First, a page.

there are paths carved all over our woods. i can see their beginnings from my kitchen window. i can walk them on an early morning or wander along in a late afternoon. they aren't straight, but they are clear. clearly paths. when i see them, walk them, i feel pleasure because i know this is the work of my boys -- their hands. young arms and shoulders and determination all bent together to create something visible. paths which take us not very far. but path-making which takes us worlds away.
they clear these trails not for their mother, but for their boyhood. my boys forage through the wilderness of our few acres, perhaps thinking themselves in amazon rainforest or african jungle. survival hardly the game for these suburban children who will come in when called to hot water and clean sheets and dinner on the table.
but i call them hesitantly. i call them slowly. i wait as long as i can. dinner almost cold. dusk turning dark. i wish not to disrupt the blaze of their trail. these boys and their blazing. i wish to protect the spark in their eyes and the adventure in their day. it is almost impossible living as we do in the luxury of our present. but i treasure it. my boys need to be boys. outside and wild. trail blazing and tree climbing. hooting and hollering to each other across wood and dirt and debris. forts and burrows and barefoot. there will be time later for civilization and clean feet. but for now i am slow to give up these child savages. for now i am passionate to protect the moments of exploration and expedition. they will be better for it. i know it.
preparing dinner tonight i watch them from my window. tyler home from cross country practice and not even stepped in the door. straight to the yard with little brother, dragging rake and shovel behind. he changes out his running shoes for something dirty and they are off. and i stir rice and chop chicken and i watch brothers go. and i wonder about these boys and their paths. right now i can step out on them and know they will take me down to the creek or circle back to our house. i know this and am glad for this knowing. but there are paths out ahead of which i know nothing. paths, dim and dark and winding. paths which intimidate, paths on which i won't be invited.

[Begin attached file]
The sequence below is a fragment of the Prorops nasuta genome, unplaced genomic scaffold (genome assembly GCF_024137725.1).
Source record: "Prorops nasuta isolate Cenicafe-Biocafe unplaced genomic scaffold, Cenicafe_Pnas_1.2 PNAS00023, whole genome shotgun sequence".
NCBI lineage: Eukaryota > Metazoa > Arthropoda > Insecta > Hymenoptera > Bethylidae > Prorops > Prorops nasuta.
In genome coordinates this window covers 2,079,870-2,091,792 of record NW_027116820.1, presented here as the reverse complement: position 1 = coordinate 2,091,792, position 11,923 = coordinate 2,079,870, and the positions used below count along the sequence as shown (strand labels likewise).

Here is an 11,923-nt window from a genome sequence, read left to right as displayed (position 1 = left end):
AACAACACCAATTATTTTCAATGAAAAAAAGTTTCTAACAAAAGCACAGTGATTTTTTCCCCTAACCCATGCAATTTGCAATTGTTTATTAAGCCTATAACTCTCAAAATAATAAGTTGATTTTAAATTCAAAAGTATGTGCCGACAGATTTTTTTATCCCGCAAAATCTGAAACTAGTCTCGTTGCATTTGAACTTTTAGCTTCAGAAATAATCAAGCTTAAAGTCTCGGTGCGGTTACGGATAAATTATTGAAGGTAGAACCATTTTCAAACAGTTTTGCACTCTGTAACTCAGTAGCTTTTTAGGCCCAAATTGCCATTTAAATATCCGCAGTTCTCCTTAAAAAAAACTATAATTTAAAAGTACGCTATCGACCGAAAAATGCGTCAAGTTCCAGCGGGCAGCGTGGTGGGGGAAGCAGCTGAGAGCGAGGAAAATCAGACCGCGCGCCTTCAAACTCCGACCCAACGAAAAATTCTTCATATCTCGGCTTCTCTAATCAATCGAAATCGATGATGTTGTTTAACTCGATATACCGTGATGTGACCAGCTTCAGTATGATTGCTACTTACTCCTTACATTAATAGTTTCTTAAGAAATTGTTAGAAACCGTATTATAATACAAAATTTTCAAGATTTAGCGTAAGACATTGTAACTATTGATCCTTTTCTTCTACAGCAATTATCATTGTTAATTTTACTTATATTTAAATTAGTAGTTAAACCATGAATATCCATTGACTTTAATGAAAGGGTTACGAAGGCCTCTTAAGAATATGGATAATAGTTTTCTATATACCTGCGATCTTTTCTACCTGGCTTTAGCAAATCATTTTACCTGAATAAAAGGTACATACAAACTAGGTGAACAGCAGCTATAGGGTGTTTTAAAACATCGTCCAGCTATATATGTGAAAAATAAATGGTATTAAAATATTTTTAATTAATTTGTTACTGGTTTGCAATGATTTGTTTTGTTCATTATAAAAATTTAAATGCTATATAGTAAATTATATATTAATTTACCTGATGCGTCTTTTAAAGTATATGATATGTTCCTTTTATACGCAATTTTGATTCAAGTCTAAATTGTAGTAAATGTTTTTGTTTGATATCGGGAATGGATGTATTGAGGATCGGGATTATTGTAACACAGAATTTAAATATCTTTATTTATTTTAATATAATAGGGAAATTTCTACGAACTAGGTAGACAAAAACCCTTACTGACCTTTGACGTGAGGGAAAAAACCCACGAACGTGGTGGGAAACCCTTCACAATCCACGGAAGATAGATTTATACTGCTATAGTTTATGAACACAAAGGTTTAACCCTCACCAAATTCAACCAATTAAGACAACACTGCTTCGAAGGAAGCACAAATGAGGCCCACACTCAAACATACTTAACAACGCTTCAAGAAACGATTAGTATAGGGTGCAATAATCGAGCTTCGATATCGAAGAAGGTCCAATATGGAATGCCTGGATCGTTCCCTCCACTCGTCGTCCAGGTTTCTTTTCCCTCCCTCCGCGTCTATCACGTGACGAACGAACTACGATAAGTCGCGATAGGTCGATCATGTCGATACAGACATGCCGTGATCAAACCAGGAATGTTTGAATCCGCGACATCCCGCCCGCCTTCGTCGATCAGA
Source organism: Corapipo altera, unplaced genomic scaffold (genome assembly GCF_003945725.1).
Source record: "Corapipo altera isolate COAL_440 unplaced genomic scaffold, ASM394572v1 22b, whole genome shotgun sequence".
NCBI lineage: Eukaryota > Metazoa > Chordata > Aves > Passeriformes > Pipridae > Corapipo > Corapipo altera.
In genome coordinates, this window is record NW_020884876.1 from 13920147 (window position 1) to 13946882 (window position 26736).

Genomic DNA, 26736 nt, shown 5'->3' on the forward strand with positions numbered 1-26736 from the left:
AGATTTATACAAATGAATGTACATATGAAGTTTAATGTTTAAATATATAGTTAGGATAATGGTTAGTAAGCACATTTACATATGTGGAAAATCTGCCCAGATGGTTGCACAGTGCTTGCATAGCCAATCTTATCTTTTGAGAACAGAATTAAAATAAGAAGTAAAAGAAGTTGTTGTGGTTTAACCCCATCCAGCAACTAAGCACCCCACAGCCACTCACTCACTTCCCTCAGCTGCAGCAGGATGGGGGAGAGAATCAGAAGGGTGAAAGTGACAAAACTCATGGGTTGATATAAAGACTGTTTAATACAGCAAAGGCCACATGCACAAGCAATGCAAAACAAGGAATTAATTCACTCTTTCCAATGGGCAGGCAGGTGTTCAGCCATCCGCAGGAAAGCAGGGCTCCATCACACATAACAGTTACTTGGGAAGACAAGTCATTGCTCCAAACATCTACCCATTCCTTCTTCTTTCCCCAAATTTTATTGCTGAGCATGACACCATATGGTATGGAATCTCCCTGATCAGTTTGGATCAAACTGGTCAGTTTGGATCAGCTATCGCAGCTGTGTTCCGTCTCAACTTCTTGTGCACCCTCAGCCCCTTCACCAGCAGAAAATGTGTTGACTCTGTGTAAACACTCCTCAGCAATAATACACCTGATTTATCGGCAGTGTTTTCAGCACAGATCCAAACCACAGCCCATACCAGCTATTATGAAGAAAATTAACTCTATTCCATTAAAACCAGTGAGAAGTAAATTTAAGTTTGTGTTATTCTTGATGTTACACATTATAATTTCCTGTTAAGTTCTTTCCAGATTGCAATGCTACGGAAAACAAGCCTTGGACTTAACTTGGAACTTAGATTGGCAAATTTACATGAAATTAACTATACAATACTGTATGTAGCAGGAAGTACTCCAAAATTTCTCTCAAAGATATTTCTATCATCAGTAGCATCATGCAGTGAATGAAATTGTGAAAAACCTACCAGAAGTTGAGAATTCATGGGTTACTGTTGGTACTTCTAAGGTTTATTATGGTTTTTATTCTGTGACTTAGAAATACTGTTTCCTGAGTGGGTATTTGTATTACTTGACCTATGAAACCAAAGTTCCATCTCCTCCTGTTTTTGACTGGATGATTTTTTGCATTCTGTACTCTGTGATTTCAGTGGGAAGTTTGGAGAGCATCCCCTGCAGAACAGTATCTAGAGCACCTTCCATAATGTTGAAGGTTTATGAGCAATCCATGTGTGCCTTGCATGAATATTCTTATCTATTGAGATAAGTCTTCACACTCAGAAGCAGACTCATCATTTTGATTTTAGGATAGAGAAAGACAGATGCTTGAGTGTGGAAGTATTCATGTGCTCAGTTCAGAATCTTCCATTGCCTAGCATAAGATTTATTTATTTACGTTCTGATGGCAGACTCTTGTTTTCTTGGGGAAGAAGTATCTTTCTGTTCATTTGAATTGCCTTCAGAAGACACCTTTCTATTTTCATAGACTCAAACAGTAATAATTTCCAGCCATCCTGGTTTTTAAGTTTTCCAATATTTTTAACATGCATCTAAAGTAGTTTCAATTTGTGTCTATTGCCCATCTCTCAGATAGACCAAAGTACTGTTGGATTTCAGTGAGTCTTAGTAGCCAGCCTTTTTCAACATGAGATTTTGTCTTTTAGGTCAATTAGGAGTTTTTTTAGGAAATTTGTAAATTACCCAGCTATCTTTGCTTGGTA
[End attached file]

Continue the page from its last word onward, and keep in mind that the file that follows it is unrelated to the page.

and this is why i want them to path-make now -- to dig and rake and plow and clear. i desperately want them to hone some skills. i want them confident in their blazing abilities because i know someday these suburban born boys will be blazing in another kind of wilderness. they will face some kind of tough terrain in their future; a wild place which won't include mom or dad.
and as their mother, i can only do so much. i won't pretend to be too important. i won't imagine myself more than i am. from the moment of birth begins a process of letting go of our children. both boys were clingers of the greatest kind. especially the oldest. there was a time when he cried if i left him at sunday school or preschool or in the kitchen. now he carries shovel to the path and digs hard. i am quite sure he doesn't look back. when i go out to watch their progress or comment on their plan he is cool and teenaged and tolerant. sometimes he says things like, "mom, you might want to be careful." he doesn't look up from his work, but he wants me to know he's in charge. there was a day when he didn't want me out of his sight, and now, he isn't so sure he wants me out on his path. gone are the boys holding to my legs. gone are the boys climbing into my bed. my sons have new trails to cut, new paths to navigate. and though i won't always be able to watch them from my window, i am so thankful for The One who watches over them, The One who goes before them, The One who blazes right along with them.
"the Lord himself goes before you and will be with you;
He will never leave you nor forsake you." ~deuteronomy 31: 8
"trust in the Lord with all your heart acknowledge him
and he will make straight your paths." ~ proverbs 3:5-6